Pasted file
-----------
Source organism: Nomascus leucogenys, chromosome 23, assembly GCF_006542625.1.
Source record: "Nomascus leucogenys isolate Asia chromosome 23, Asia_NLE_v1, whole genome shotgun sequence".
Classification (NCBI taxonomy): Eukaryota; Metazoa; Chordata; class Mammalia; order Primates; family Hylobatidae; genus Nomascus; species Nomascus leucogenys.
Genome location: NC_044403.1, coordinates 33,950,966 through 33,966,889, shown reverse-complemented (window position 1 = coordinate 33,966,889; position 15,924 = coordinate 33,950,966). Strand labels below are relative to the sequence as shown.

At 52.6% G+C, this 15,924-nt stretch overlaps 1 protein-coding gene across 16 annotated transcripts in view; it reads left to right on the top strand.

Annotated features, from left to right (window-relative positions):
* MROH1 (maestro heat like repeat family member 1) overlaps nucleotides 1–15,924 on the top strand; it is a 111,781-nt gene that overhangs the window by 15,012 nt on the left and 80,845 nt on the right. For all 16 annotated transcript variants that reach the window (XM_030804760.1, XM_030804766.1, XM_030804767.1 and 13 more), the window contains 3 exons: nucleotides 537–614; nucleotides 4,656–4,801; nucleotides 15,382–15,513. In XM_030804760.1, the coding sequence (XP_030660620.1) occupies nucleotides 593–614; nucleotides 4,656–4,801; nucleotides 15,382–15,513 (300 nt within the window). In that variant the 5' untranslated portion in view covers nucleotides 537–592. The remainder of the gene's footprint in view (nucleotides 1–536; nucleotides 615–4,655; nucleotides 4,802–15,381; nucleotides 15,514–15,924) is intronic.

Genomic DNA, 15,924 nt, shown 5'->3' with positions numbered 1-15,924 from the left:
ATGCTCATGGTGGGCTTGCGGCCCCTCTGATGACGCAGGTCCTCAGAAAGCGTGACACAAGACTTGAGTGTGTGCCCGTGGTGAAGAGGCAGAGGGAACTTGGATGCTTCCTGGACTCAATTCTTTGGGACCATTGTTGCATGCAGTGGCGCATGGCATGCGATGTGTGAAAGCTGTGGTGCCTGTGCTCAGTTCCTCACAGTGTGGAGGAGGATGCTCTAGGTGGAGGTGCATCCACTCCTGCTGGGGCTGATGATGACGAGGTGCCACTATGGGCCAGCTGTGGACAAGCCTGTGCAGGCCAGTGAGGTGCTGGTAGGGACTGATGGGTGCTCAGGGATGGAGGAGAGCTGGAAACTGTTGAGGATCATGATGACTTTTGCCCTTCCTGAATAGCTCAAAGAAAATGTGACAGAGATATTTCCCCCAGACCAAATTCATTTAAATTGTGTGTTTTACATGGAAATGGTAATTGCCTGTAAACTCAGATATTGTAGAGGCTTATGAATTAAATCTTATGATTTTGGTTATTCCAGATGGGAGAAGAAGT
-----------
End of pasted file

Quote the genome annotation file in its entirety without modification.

Source organism: Nomascus leucogenys, chromosome 23, assembly GCF_006542625.1.
Source record: "Nomascus leucogenys isolate Asia chromosome 23, Asia_NLE_v1, whole genome shotgun sequence".
Classification (NCBI taxonomy): Eukaryota; Metazoa; Chordata; class Mammalia; order Primates; family Hylobatidae; genus Nomascus; species Nomascus leucogenys.
Genome location: NC_044403.1, coordinates 33,950,966 through 33,966,889, shown reverse-complemented (window position 1 = coordinate 33,966,889; position 15,924 = coordinate 33,950,966). Strand labels below are relative to the sequence as shown.

At 52.6% G+C, this 15,924-nt stretch overlaps 1 protein-coding gene across 16 annotated transcripts in view; it reads left to right on the top strand.

Annotated features, from left to right (window-relative positions):
* MROH1 (maestro heat like repeat family member 1) overlaps nucleotides 1–15,924 on the top strand; it is a 111,781-nt gene that overhangs the window by 15,012 nt on the left and 80,845 nt on the right. For all 16 annotated transcript variants that reach the window (XM_030804760.1, XM_030804766.1, XM_030804767.1 and 13 more), the window contains 3 exons: nucleotides 537–614; nucleotides 4,656–4,801; nucleotides 15,382–15,513. In XM_030804760.1, the coding sequence (XP_030660620.1) occupies nucleotides 593–614; nucleotides 4,656–4,801; nucleotides 15,382–15,513 (300 nt within the window). In that variant the 5' untranslated portion in view covers nucleotides 537–592. The remainder of the gene's footprint in view (nucleotides 1–536; nucleotides 615–4,655; nucleotides 4,802–15,381; nucleotides 15,514–15,924) is intronic.

Genomic DNA, 15,924 nt, shown 5'->3' with positions numbered 1-15,924 from the left:
ATGCTCATGGTGGGCTTGCGGCCCCTCTGATGACGCAGGTCCTCAGAAAGCGTGACACAAGACTTGAGTGTGTGCCCGTGGTGAAGAGGCAGAGGGAACTTGGATGCTTCCTGGACTCAATTCTTTGGGACCATTGTTGCATGCAGTGGCGCATGGCATGCGATGTGTGAAAGCTGTGGTGCCTGTGCTCAGTTCCTCACAGTGTGGAGGAGGATGCTCTAGGTGGAGGTGCATCCACTCCTGCTGGGGCTGATGATGACGAGGTGCCACTATGGGCCAGCTGTGGACAAGCCTGTGCAGGCCAGTGAGGTGCTGGTAGGGACTGATGGGTGCTCAGGGATGGAGGAGAGCTGGAAACTGTTGAGGATCATGATGACTTTTGCCCTTCCTGAATAGCTCAAAGAAAATGTGACAGAGATATTTCCCCCAGACCAAATTCATTTAAATTGTGTGTTTTACATGGAAATGGTAATTGCCTGTAAACTCAGATATTGTAGAGGCTTATGAATTAAATCTTATGATTTTGGTTATTCCAGATGGGAGAAGAAGT